Photo: Pixabay.
INTERNATIONAL – Kenya's flower industry on Tuesday cited the high cost of labor, energy and farm inputs as major challenges currently facing the sector.

The Kenya Flower Council (KFC), an umbrella for flower growers, which denied that the sector was losing its market share in the EU, accused the government of a lack of support for its incentives. 

"Kenya is still among the leading producers of cut-flowers globally and our market share is very stable despite emerging challenges," Clement Tulezi, the CEO of KFC told journalists in the lakeside town of Naivasha.

His remarks come in the wake of the move by an international firm, Finlay Company which has announced plans to close down two of its farms and send home workers due to the high cost of labour.

Tulezi said the sector was stable despite the move to close the farms because of the drop in the prices of roses in the international market.

He attributed the drop of price to flooding of roses by producers from other countries in the market noting that all products globally were affected.

"The sector is very stable contrary to reports in a section of the press and the flooding of roses in the EU market affected the prices of roses but this has stabilized," he said.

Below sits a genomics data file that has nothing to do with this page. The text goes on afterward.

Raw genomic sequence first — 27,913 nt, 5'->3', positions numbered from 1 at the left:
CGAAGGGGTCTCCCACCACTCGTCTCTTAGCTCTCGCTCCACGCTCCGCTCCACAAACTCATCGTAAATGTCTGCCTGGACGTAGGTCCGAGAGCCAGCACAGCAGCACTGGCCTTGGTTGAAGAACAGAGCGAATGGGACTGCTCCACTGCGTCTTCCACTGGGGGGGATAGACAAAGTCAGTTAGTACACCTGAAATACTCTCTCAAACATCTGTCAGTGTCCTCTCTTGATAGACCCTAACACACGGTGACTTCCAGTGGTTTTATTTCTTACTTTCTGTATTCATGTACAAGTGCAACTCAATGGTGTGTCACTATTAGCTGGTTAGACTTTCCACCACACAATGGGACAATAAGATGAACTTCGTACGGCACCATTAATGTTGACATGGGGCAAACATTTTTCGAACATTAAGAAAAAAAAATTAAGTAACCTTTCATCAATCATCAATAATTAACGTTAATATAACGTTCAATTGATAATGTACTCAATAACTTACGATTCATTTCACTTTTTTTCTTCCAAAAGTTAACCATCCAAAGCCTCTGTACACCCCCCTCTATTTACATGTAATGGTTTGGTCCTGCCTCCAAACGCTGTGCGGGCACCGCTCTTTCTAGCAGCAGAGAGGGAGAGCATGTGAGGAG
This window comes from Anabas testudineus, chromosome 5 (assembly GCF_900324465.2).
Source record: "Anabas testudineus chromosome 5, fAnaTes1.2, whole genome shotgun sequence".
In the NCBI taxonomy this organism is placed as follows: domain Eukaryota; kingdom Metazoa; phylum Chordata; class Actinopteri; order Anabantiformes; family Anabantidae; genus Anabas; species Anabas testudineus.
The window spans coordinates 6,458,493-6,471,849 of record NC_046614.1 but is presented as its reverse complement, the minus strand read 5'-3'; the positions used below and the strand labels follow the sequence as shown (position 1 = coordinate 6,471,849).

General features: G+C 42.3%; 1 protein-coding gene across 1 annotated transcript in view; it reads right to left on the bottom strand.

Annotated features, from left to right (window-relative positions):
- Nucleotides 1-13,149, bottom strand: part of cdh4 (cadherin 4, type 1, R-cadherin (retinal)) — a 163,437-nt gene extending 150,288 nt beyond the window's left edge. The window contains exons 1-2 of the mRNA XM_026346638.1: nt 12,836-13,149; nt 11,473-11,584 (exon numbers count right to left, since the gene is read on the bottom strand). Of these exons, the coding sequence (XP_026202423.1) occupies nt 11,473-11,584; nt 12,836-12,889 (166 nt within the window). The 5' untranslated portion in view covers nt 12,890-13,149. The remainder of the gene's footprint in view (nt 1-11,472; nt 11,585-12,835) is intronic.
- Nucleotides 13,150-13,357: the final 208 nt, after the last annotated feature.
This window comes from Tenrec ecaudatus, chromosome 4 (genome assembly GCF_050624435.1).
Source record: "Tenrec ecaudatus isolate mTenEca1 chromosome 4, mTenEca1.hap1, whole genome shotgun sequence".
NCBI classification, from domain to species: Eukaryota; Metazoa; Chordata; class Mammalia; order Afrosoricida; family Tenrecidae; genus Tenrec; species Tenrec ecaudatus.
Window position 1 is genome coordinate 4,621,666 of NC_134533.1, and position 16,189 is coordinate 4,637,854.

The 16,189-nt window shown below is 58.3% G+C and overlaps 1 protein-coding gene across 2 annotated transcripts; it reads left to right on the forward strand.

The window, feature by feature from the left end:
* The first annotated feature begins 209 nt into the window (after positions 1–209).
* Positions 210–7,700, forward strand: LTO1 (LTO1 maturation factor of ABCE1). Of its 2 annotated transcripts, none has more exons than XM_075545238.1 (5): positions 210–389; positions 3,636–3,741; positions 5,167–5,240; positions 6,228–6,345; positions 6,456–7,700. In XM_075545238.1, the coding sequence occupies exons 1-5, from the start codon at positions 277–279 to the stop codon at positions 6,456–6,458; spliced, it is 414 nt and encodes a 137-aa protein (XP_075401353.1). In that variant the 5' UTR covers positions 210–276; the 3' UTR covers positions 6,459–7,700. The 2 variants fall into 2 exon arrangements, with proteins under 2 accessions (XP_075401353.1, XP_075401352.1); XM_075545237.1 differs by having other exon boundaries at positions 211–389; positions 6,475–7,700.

"Part of the problem we are facing is lack of support from the government which is keen to pump in millions of shillings to moribund sectors like maize and sugarcane," Tulezi said.

"The government owes flower farms millions in VAT refunds and it has refused to offer us tax exemptions unlike other sectors," he said.

Tulezi added that things had been worsened by double taxation from the national and county governments leading to more losses for the farms. 

He said that they had filed two cases at the two law courts challenging the taxes which he termed as unfair and punitive.

"There is little that the county governments are doing for flower farms yet they have cess points all over while the issue of expiry of land leases by many farms has not been addressed," he said.

XINHUA